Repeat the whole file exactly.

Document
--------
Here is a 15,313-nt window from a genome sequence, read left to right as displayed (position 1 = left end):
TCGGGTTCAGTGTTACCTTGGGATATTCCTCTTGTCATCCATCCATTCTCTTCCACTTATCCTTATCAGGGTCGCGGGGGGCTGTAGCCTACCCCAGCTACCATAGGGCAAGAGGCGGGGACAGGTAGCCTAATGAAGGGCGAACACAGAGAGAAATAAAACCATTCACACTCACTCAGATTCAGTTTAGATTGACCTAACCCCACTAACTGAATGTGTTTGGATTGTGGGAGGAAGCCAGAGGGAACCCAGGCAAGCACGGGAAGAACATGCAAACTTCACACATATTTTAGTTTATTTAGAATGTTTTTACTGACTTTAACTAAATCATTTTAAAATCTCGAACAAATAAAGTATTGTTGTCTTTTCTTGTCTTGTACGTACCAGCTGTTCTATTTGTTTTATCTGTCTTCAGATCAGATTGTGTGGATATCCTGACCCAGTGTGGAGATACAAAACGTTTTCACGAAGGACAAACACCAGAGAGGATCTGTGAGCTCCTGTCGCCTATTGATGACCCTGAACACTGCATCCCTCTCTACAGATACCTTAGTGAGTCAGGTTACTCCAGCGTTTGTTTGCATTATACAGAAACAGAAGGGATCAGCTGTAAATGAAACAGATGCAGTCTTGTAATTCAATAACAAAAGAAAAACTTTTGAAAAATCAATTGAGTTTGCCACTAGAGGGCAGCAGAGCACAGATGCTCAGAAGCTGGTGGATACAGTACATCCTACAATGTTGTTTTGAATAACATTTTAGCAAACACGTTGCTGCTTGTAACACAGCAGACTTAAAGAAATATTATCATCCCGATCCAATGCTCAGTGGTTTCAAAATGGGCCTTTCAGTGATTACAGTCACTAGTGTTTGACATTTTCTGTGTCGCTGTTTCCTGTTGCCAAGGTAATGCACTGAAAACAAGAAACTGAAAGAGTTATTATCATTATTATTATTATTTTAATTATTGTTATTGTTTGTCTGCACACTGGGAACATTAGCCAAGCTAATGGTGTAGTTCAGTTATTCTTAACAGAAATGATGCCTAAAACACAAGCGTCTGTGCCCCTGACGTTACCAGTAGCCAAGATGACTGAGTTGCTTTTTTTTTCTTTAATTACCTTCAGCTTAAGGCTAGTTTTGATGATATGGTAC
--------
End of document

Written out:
Here is a 15,313-nt window from a genome sequence, read left to right as displayed (position 1 = left end):
TCGGGTTCAGTGTTACCTTGGGATATTCCTCTTGTCATCCATCCATTCTCTTCCACTTATCCTTATCAGGGTCGCGGGGGGCTGTAGCCTACCCCAGCTACCATAGGGCAAGAGGCGGGGACAGGTAGCCTAATGAAGGGCGAACACAGAGAGAAATAAAACCATTCACACTCACTCAGATTCAGTTTAGATTGACCTAACCCCACTAACTGAATGTGTTTGGATTGTGGGAGGAAGCCAGAGGGAACCCAGGCAAGCACGGGAAGAACATGCAAACTTCACACATATTTTAGTTTATTTAGAATGTTTTTACTGACTTTAACTAAATCATTTTAAAATCTCGAACAAATAAAGTATTGTTGTCTTTTCTTGTCTTGTACGTACCAGCTGTTCTATTTGTTTTATCTGTCTTCAGATCAGATTGTGTGGATATCCTGACCCAGTGTGGAGATACAAAACGTTTTCACGAAGGACAAACACCAGAGAGGATCTGTGAGCTCCTGTCGCCTATTGATGACCCTGAACACTGCATCCCTCTCTACAGATACCTTAGTGAGTCAGGTTACTCCAGCGTTTGTTTGCATTATACAGAAACAGAAGGGATCAGCTGTAAATGAAACAGATGCAGTCTTGTAATTCAATAACAAAAGAAAAACTTTTGAAAAATCAATTGAGTTTGCCACTAGAGGGCAGCAGAGCACAGATGCTCAGAAGCTGGTGGATACAGTACATCCTACAATGTTGTTTTGAATAACATTTTAGCAAACACGTTGCTGCTTGTAACACAGCAGACTTAAAGAAATATTATCATCCCGATCCAATGCTCAGTGGTTTCAAAATGGGCCTTTCAGTGATTACAGTCACTAGTGTTTGACATTTTCTGTGTCGCTGTTTCCTGTTGCCAAGGTAATGCACTGAAAACAAGAAACTGAAAGAGTTATTATCATTATTATTATTATTTTAATTATTGTTATTGTTTGTCTGCACACTGGGAACATTAGCCAAGCTAATGGTGTAGTTCAGTTATTCTTAACAGAAATGATGCCTAAAACACAAGCGTCTGTGCCCCTGACGTTACCAGTAGCCAAGATGACTGAGTTGCTTTTTTTTTCTTTAATTACCTTCAGCTTAAGGCTAGTTTTGATGATATGGTAC